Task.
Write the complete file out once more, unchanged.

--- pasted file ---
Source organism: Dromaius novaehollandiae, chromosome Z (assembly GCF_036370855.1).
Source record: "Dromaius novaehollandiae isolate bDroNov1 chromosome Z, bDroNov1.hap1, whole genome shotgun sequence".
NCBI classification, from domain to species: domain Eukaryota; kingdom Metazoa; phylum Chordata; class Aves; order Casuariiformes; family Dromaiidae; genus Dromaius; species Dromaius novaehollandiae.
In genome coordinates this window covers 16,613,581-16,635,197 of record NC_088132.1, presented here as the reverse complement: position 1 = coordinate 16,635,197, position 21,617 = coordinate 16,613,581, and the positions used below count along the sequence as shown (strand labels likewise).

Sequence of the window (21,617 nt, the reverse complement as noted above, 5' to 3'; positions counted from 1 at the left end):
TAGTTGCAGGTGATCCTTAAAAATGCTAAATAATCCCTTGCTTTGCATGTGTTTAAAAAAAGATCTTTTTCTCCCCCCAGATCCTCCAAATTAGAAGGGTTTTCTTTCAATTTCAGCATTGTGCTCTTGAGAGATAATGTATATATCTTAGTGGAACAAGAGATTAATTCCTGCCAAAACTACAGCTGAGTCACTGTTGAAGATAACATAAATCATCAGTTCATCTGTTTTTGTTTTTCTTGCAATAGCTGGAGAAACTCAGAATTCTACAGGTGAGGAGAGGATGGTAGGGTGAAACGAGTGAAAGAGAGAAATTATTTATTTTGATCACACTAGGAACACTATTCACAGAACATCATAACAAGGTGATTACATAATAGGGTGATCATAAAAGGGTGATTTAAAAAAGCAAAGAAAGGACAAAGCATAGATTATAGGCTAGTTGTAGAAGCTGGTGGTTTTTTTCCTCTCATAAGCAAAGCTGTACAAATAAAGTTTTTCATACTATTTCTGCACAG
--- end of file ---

Source organism: Dromaius novaehollandiae, chromosome Z (assembly GCF_036370855.1).
Source record: "Dromaius novaehollandiae isolate bDroNov1 chromosome Z, bDroNov1.hap1, whole genome shotgun sequence".
NCBI classification, from domain to species: domain Eukaryota; kingdom Metazoa; phylum Chordata; class Aves; order Casuariiformes; family Dromaiidae; genus Dromaius; species Dromaius novaehollandiae.
In genome coordinates this window covers 16,613,581-16,635,197 of record NC_088132.1, presented here as the reverse complement: position 1 = coordinate 16,635,197, position 21,617 = coordinate 16,613,581, and the positions used below count along the sequence as shown (strand labels likewise).

Sequence of the window (21,617 nt, the reverse complement as noted above, 5' to 3'; positions counted from 1 at the left end):
TAGTTGCAGGTGATCCTTAAAAATGCTAAATAATCCCTTGCTTTGCATGTGTTTAAAAAAAGATCTTTTTCTCCCCCCAGATCCTCCAAATTAGAAGGGTTTTCTTTCAATTTCAGCATTGTGCTCTTGAGAGATAATGTATATATCTTAGTGGAACAAGAGATTAATTCCTGCCAAAACTACAGCTGAGTCACTGTTGAAGATAACATAAATCATCAGTTCATCTGTTTTTGTTTTTCTTGCAATAGCTGGAGAAACTCAGAATTCTACAGGTGAGGAGAGGATGGTAGGGTGAAACGAGTGAAAGAGAGAAATTATTTATTTTGATCACACTAGGAACACTATTCACAGAACATCATAACAAGGTGATTACATAATAGGGTGATCATAAAAGGGTGATTTAAAAAAGCAAAGAAAGGACAAAGCATAGATTATAGGCTAGTTGTAGAAGCTGGTGGTTTTTTTCCTCTCATAAGCAAAGCTGTACAAATAAAGTTTTTCATACTATTTCTGCACAG